News of Uber racing into China brings to mind images of young, rich guys with naked girls in Ferraris, racing late at night on a Beijing ring road. You know it’s going to end badly – though in Uber’s case, the young, rich guys will be in a billion-dollar wreck instead of a million-dollar one – but it really doesn’t bother you that much.
Robert Boxwell, South China Morning Post, 09 July 2015

ber is taking over the world one city at a time. And taxi drivers, regulations and unethical leadership have not hindered its international growth in the slightest. Whether it is due to the “mandate of the people” or Uber’s blatant disregard for laws, the ride-sharing service has been a major success and is now on its way to China. Racing after an initial public offering, Uber is about to hit its biggest speed bump so far. As it heads toward China, the company will encounter a challenge it has not yet faced: the millions of Chinese taxi drivers and their local taxi cartels. With job loss being the most threatening effect to a community, Uber CEO Travis Kalanick claims that Uber creates jobs, yet he does so in a Silicon Valley “New-Economy” kind of way. But critics argue that his statements are blatantly inaccurate due to the simple economics of taxi drivers. An influx of drivers drags prices down, and local taxis can’t compete when Uber drivers don’t have to pay for the licensing and insurance that a regulated taxi driver is required to have. This has caused many protests across the world. From France to Hong Kong, bans on Uber have been enacted following protests by taxi drivers.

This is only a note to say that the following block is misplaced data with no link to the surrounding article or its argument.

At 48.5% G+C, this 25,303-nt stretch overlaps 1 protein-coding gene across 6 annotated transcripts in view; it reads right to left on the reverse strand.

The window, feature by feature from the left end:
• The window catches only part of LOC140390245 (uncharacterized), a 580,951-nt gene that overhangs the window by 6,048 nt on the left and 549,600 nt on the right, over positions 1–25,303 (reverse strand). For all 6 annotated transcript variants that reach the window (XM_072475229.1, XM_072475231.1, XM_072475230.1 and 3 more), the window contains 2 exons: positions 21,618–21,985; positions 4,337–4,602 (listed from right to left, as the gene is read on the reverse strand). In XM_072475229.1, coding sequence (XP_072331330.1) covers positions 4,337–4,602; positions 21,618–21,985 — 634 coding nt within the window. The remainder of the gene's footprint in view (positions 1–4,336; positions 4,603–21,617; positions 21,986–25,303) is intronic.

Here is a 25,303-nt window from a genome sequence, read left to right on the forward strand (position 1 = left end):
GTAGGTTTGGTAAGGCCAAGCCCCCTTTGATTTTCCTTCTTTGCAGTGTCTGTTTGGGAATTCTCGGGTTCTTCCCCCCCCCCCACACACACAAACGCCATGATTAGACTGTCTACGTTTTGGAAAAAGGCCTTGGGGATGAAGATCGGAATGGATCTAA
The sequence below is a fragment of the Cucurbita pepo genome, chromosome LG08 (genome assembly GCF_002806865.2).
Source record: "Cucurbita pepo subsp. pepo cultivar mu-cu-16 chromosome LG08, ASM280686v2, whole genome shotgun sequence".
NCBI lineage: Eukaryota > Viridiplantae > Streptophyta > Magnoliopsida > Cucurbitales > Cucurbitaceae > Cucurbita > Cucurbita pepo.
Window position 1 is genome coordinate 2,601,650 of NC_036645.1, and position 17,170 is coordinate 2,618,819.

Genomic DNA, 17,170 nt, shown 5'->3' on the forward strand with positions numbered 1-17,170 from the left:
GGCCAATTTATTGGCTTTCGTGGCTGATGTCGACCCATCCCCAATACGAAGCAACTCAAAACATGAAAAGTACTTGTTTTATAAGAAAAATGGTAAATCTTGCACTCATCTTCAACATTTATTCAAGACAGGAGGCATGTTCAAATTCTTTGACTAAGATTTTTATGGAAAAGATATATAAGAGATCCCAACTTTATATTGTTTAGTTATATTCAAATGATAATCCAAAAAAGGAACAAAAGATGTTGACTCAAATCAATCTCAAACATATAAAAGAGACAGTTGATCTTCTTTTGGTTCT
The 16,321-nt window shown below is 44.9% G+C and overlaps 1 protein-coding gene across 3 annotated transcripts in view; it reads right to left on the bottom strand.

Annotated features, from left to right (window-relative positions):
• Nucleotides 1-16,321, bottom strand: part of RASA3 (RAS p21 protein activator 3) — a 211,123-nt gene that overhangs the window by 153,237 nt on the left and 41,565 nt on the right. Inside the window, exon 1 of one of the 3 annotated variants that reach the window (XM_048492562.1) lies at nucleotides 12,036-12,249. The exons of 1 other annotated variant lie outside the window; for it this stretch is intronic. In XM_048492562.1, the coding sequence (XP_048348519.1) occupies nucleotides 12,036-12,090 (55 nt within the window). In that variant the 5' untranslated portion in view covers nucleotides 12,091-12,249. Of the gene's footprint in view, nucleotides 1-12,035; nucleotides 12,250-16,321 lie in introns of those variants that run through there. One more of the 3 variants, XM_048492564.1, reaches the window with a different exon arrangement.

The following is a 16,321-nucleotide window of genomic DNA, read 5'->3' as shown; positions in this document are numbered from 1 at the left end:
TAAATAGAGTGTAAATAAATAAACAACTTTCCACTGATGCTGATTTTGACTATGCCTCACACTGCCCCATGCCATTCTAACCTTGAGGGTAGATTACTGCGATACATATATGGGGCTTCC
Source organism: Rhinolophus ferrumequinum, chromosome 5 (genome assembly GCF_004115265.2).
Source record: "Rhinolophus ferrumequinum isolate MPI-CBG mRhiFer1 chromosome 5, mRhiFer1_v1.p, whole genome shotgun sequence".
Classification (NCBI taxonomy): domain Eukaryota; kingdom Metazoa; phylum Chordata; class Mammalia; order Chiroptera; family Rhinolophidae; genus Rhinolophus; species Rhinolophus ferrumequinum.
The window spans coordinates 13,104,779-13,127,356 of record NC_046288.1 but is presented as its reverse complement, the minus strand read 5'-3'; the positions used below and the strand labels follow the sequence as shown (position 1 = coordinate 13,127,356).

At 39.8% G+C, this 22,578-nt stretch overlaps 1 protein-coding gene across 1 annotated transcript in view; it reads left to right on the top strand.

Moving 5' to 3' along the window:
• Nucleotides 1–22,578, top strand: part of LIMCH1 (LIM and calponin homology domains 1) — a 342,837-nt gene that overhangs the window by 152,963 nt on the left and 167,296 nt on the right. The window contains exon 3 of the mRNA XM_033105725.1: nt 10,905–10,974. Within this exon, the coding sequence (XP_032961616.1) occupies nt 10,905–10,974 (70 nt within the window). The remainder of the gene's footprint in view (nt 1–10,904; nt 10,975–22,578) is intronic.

Uber’s response has ultimately been to ignore the bans, as it sees its intrusion into the market as “privileged confrontation” instead of breaking the law. Although Uber is a creative disruption that has made transportation easier and more accessible for many people, it is also a clear exploitation of the laws to earn a profit with no regard to the institutions in place.

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Uber Hitting Top Gear China  || NTDTV中国电视新闻网

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For now, though, it’s worth standing back and enjoying the moment. The biggest, scariest lobbying machine in the nation is hard at work lobbying to make most Americans’ lives a little bit better. How often is that going to happen?.Justin Fox, Bloomberg, 09 June 2015
Not quite sure why ride-sharing app Uber is getting so much flack? Political muscle of the taxi industry is one answer. But there are legitimate safety concerns at stake.Jacob Davidson, CNN, 10 December 2014
So how does all of that – the cleverness to come up with the idea, the skill to create the company, the discipline to make it work – square with the portrait of Uber that has emerged this week? It appears to be a company run by juveniles.Joe Nocera, The New York Times, 21 November 2015
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